How can we know there isn't an illusion of thought?

This question stems from Descartes' assertion of "I think, therefor I am." He regards the notion that he thinks as an absolute fact. But how does he know that? How does he know that thought isn't just an illusion?

Thanks in advance!


2 Answers 2


There are many critiques of Descartes' famous phrase, see here:


Briefly, some attack the presupposition of an "I" (Georg Lichtenberg). Others criticize him placing "thinking" logically prior to Existence (Søren Kierkegaard). And Friedrich Nietzsche denied that he could assert anything at all but that "something thinks".

Here the doubt is placed on the "I"'s ability to trust his perception of his thoughts. Descartes actually contemplating this when asking, how can I be sure of the reality of my perceptions; and then concluding that he must doubt everything, which led to the discovery the 'he' couldn't doubt that 'he' was doubting. Note the arguably more correct form his conclusion:

I doubt, therefore I am

Of note also is that Descartes did not originate the idea, as far back as Plato, some form of this have been cropping up ever since. Note for instance:

Augustine of Hippo in De Civitate Dei writes Si […] fallor, sum ("If I am mistaken, I am") (book XI, 26)


Consider what you are saying here. You are willing to accept that there can be such a thing as an "illusion" as a premise for your question. However, you're not convinced that there can be thought.

An "illusion" is an instance of a misapprehended perception of some sensory input, so in order to use this concept of an illusion, you have already accepted (as a premise to your question) that we have senses, we have perceptions of sensory inputs, we have apprehensions of those sensory inputs, and there is a possibility of mis-apprehension of those sensory inputs. In short, you have already accepted that we have sensory inputs and then we think about them, and our conclusions about these sensory inputs can be compared to some objective external reality to determine if they are correct apprehensions, or merely "illusions". When you use the concept of an "illusion" in your argument you have already accepted all of these preliminary positions; even by using this concept of "illusion" you have already accepted that we're thinking. (Or to put it another way, if there were no thought, there could not be a valid concept of "illusion".)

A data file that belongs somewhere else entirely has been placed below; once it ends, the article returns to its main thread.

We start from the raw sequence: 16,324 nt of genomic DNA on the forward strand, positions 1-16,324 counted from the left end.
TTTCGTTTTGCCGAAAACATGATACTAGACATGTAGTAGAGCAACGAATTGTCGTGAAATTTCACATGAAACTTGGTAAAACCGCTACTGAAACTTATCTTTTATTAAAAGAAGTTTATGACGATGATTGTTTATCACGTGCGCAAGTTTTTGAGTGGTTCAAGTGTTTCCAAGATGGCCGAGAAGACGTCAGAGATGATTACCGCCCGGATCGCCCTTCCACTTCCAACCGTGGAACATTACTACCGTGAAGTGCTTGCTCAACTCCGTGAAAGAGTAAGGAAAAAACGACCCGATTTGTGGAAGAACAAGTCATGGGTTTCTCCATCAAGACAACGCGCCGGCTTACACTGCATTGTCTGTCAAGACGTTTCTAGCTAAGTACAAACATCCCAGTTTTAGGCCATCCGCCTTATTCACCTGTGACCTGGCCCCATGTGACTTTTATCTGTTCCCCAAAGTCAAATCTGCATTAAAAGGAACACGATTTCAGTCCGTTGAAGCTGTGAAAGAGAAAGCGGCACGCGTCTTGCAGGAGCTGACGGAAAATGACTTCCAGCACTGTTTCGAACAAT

This kind of attempt to deny the existence of thinking is an example of the "stolen concept fallacy". It is not possible to deny the existence of consciousness and thought, without invoking concepts that logically depend on the existence of these things. Any argument against thought must involve the use of concepts that pre-suppose thinking. For this reason, the existence of thought is an axiom --- a concept that is necessarily taken as a premise to all other observations and arguments.

  • Surely most thinking could be fine, but some of it illusion?
    – CriglCragl
    Commented Jul 16, 2018 at 9:11
  • Of course it is possible for some thinking to be illusion; but it is not possible for there to be such a thing as an illusion if there is no such thing as thinking.
    – Ben
    Commented Jul 16, 2018 at 12:55

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